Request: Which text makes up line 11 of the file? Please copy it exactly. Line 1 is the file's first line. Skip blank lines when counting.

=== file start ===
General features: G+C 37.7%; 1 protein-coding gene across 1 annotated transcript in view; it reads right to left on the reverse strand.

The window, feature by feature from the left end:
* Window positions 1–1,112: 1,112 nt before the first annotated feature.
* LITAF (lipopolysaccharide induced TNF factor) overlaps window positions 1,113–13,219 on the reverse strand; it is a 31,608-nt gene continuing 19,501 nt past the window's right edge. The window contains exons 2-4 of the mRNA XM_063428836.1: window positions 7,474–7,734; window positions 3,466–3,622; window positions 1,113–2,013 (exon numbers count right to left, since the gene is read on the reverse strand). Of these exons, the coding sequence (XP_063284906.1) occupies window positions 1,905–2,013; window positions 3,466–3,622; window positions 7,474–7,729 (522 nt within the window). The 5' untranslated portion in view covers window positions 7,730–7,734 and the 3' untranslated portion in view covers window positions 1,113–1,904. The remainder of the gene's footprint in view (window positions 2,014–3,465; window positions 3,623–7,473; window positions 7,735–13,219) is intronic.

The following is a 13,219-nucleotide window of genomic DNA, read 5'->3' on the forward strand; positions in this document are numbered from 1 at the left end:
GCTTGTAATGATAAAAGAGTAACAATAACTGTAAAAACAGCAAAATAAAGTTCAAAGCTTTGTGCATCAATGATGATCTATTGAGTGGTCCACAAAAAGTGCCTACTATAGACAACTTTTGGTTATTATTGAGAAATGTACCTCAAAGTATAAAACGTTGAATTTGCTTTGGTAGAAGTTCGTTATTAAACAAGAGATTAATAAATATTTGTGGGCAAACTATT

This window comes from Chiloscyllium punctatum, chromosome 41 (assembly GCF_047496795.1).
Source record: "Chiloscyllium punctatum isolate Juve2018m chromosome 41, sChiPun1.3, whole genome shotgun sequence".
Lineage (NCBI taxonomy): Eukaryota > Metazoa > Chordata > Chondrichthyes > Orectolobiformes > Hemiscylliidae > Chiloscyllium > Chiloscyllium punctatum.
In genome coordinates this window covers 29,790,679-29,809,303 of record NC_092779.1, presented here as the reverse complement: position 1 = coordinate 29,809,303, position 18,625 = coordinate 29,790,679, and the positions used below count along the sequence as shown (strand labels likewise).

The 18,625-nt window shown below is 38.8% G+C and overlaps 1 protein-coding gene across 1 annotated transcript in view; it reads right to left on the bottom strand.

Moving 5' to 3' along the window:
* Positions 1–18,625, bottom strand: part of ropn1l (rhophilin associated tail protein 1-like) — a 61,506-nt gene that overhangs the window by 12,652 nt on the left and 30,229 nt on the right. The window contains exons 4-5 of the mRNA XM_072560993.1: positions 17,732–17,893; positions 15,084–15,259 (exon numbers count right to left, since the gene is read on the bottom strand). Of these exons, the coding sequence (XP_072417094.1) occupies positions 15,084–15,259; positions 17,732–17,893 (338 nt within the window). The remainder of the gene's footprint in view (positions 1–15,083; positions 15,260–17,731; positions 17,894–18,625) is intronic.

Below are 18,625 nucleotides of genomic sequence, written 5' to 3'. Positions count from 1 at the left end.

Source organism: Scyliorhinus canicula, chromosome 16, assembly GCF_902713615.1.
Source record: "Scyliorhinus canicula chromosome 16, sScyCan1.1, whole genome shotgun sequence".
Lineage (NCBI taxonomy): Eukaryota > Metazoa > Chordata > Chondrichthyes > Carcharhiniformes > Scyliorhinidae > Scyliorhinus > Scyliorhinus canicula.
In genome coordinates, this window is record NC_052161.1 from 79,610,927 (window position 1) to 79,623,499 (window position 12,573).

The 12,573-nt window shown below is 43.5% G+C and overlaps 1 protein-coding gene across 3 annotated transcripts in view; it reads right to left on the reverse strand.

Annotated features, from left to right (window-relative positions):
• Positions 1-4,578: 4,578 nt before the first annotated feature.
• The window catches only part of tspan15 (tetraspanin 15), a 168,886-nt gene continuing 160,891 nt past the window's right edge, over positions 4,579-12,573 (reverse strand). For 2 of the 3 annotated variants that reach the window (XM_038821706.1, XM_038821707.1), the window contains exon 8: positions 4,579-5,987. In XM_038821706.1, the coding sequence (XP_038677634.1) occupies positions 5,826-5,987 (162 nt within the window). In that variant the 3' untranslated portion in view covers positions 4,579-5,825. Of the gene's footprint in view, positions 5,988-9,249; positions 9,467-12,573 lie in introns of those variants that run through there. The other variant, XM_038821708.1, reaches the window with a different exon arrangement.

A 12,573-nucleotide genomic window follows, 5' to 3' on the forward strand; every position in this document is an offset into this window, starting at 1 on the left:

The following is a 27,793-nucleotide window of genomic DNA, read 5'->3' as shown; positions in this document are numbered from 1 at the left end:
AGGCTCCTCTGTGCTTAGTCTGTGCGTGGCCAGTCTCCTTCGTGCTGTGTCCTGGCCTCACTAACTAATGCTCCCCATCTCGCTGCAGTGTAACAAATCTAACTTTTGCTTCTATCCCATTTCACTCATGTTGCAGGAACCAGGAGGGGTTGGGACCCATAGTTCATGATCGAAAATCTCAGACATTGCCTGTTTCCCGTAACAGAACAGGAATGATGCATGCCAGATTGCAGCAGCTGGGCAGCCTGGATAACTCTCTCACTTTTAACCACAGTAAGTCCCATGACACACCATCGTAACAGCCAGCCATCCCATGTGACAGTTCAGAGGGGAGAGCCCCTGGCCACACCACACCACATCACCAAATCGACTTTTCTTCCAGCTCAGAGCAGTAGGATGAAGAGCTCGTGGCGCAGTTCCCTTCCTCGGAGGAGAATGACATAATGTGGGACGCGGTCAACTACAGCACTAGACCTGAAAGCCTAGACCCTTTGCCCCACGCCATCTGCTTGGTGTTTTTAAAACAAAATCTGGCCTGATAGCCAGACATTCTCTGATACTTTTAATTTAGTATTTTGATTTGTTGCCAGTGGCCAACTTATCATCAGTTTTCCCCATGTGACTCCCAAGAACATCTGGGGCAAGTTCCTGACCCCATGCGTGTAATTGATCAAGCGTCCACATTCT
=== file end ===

The 18,625-nt window shown below is 38.8% G+C and overlaps 1 protein-coding gene across 1 annotated transcript in view; it reads right to left on the bottom strand.